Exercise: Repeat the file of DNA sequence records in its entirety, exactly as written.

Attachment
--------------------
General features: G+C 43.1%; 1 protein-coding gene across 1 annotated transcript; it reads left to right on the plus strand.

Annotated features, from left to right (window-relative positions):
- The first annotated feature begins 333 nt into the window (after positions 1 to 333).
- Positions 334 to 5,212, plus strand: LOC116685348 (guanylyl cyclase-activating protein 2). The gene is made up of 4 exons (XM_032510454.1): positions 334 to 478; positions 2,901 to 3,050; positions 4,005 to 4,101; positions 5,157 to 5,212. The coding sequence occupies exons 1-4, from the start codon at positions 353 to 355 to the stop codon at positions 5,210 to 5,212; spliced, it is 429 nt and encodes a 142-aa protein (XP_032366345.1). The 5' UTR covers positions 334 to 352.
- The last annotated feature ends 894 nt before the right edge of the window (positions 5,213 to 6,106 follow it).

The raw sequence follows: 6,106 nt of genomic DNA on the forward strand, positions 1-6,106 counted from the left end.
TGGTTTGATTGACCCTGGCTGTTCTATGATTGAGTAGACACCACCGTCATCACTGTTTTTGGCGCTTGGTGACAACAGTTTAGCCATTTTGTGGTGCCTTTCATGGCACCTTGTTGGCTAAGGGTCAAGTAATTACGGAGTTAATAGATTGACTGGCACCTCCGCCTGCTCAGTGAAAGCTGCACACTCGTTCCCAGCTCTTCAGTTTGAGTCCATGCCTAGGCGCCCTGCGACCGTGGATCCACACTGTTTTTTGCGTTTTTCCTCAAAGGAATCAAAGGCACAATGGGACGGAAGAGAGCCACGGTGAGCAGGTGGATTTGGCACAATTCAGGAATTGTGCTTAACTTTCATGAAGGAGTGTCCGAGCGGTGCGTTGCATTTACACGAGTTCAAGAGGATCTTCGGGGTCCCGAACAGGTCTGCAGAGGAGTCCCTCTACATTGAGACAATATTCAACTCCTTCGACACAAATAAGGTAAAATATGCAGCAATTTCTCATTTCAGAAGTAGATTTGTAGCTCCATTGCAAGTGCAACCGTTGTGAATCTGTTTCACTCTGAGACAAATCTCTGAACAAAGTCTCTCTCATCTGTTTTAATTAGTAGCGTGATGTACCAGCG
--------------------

General features: G+C 43.1%; 1 protein-coding gene across 1 annotated transcript; it reads left to right on the plus strand.

Annotated features, from left to right (window-relative positions):
- The first annotated feature begins 333 nt into the window (after positions 1 to 333).
- Positions 334 to 5,212, plus strand: LOC116685348 (guanylyl cyclase-activating protein 2). The gene is made up of 4 exons (XM_032510454.1): positions 334 to 478; positions 2,901 to 3,050; positions 4,005 to 4,101; positions 5,157 to 5,212. The coding sequence occupies exons 1-4, from the start codon at positions 353 to 355 to the stop codon at positions 5,210 to 5,212; spliced, it is 429 nt and encodes a 142-aa protein (XP_032366345.1). The 5' UTR covers positions 334 to 352.
- The last annotated feature ends 894 nt before the right edge of the window (positions 5,213 to 6,106 follow it).

The raw sequence follows: 6,106 nt of genomic DNA on the forward strand, positions 1-6,106 counted from the left end.
TGGTTTGATTGACCCTGGCTGTTCTATGATTGAGTAGACACCACCGTCATCACTGTTTTTGGCGCTTGGTGACAACAGTTTAGCCATTTTGTGGTGCCTTTCATGGCACCTTGTTGGCTAAGGGTCAAGTAATTACGGAGTTAATAGATTGACTGGCACCTCCGCCTGCTCAGTGAAAGCTGCACACTCGTTCCCAGCTCTTCAGTTTGAGTCCATGCCTAGGCGCCCTGCGACCGTGGATCCACACTGTTTTTTGCGTTTTTCCTCAAAGGAATCAAAGGCACAATGGGACGGAAGAGAGCCACGGTGAGCAGGTGGATTTGGCACAATTCAGGAATTGTGCTTAACTTTCATGAAGGAGTGTCCGAGCGGTGCGTTGCATTTACACGAGTTCAAGAGGATCTTCGGGGTCCCGAACAGGTCTGCAGAGGAGTCCCTCTACATTGAGACAATATTCAACTCCTTCGACACAAATAAGGTAAAATATGCAGCAATTTCTCATTTCAGAAGTAGATTTGTAGCTCCATTGCAAGTGCAACCGTTGTGAATCTGTTTCACTCTGAGACAAATCTCTGAACAAAGTCTCTCTCATCTGTTTTAATTAGTAGCGTGATGTACCAGCG